Tibetan legislators meet for sixth session
Phayul[Wednesday, September 18, 2013 17:04]
15th Tibetan parliament in session, Sept. 18, 2013/phayul photo/Phuntsok Yangchen
15th Tibetan parliament in session, Sept. 18, 2013/phayul photo/Phuntsok Yangchen
DHARAMSHALA, September 18: The 15th Tibetan Parliament in-Exile began its sixth session here today. The speaker of the Tibetan parliament Penpa Tsering, in his opening remarks, appealed the Chinese government to resolve "the crisis inside Tibet by investigating the true situation inside Tibet and Tibetan people's aspirations.”

“China’s policy of modernization to fulfill the aspirations of Tibetans has only ruined the Tibetan identity, culture, religion and its environment,” said Penpa Tsering, adding that it clearly indicates the unwillingness on the part of the Chinese government to find a solution to the crisis in Tibet. "It would not be wrong to say that the developments and modernization in Tibet are in the interest of Chinese government itself.”

The Tibetan parliamentarians observed a minute's silence in honor of those Tibetans who have died due to self-immolations since 2009.

The speaker expressed his appreciation to the Kashag (Tibetan cabinet) for carrying out programs to create political awareness in various Tibetan communities in India and abroad. He lauded the fellow members of the Tibetan Parliament for a “successful” conclusion of the All India Lobbying Campaign that they started last year.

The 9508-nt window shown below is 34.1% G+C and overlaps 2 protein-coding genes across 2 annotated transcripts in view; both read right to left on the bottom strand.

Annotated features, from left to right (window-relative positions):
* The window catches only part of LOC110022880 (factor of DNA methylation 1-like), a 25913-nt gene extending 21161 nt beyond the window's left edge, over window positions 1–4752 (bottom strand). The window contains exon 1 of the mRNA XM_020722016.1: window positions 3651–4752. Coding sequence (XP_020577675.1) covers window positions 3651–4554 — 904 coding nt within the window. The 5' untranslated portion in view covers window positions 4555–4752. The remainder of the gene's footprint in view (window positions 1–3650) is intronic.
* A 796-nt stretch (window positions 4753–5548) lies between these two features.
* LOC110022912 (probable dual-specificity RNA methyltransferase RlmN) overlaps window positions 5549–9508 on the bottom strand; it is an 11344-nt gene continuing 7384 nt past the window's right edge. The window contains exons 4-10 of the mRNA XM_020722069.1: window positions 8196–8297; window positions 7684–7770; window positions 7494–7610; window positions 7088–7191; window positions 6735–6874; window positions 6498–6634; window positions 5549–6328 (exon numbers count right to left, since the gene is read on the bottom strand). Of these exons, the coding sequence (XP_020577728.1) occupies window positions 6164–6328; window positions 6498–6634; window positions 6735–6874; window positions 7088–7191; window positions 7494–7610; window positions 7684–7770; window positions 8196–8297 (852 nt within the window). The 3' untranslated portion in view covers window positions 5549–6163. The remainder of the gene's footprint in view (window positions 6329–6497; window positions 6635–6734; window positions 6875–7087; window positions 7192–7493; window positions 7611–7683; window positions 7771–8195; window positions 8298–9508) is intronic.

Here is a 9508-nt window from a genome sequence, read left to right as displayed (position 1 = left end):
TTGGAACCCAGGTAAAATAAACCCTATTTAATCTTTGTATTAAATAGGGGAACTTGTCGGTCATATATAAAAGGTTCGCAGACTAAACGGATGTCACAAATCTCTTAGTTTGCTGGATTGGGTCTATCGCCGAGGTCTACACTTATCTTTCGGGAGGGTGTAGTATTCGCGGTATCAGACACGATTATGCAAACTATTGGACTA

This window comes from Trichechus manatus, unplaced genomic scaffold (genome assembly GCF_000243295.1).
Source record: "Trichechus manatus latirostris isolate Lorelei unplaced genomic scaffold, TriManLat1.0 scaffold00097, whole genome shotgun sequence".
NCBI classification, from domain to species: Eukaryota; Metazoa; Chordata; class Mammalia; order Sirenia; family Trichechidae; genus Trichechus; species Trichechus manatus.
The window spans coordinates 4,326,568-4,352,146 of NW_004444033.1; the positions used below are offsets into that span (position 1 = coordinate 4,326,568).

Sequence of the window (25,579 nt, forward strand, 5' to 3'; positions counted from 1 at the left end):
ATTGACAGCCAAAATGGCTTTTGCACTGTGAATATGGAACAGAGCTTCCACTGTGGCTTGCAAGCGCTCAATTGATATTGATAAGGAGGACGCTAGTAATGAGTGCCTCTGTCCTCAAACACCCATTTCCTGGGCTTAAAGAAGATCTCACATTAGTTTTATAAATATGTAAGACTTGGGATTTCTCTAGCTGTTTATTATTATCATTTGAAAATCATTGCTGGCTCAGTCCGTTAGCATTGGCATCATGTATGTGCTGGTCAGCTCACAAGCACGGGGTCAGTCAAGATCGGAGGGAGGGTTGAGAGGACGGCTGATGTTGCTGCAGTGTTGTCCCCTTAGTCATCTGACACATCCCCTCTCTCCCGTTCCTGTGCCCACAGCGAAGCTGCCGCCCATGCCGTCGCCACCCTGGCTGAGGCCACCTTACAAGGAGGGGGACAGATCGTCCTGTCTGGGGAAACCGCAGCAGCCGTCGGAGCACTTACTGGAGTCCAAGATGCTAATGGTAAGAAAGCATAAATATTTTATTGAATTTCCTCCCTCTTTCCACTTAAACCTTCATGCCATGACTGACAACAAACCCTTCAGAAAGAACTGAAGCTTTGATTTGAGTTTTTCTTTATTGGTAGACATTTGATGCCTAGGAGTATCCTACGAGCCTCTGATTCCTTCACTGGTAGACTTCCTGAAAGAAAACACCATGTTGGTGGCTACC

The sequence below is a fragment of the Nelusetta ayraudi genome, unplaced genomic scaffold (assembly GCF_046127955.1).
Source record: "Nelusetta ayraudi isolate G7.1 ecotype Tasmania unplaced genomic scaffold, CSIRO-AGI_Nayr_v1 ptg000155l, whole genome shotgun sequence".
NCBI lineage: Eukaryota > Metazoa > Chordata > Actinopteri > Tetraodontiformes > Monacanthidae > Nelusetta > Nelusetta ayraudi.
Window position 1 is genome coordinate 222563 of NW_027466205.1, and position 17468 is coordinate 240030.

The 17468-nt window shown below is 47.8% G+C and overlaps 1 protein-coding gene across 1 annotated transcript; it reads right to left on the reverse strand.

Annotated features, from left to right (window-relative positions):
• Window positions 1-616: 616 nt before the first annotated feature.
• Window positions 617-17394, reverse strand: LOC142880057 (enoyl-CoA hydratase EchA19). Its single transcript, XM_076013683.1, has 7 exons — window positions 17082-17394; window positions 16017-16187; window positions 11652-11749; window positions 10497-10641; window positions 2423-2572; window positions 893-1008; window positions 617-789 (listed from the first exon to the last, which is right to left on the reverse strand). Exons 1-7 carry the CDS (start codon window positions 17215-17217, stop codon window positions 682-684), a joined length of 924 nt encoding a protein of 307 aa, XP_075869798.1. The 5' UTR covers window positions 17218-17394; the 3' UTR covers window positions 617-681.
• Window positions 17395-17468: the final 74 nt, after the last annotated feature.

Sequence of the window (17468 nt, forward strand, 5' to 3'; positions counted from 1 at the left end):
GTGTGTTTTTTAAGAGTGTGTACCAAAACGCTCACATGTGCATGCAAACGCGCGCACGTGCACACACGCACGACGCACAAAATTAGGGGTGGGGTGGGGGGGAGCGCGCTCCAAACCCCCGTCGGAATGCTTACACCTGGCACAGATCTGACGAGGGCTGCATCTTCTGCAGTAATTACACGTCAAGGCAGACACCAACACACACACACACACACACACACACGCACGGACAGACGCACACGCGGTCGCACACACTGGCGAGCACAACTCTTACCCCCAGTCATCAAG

While thanking individuals and governments who have supported its campaigns, the speaker said the parliament shall continue to carry out various campaigns in the future also.

Recalling the Dalai Lama’s reference to CTA staff as servants of the public in a speech on Democracy Day the speaker urged all the staff members of the Central Tibetan Administration “to treat the public with respect and work towards fulfilling their problems.

The agenda for the 11 day session includes presentation of annual reports by the seven departments of the Central Tibetan Administration, the annual report and recommendations of the parliament's 5th Public Accounts Committee of the and deliberations on the current situation in Tibet.

The highest legislative organ of the Central Tibetan Administration meets twice a year to enact laws, frame rules and regulations and issue policy decisions and monitor the finances including the expenditure of the Central Tibetan Administration.

Live webcast of the session from September 18-28 is available here.

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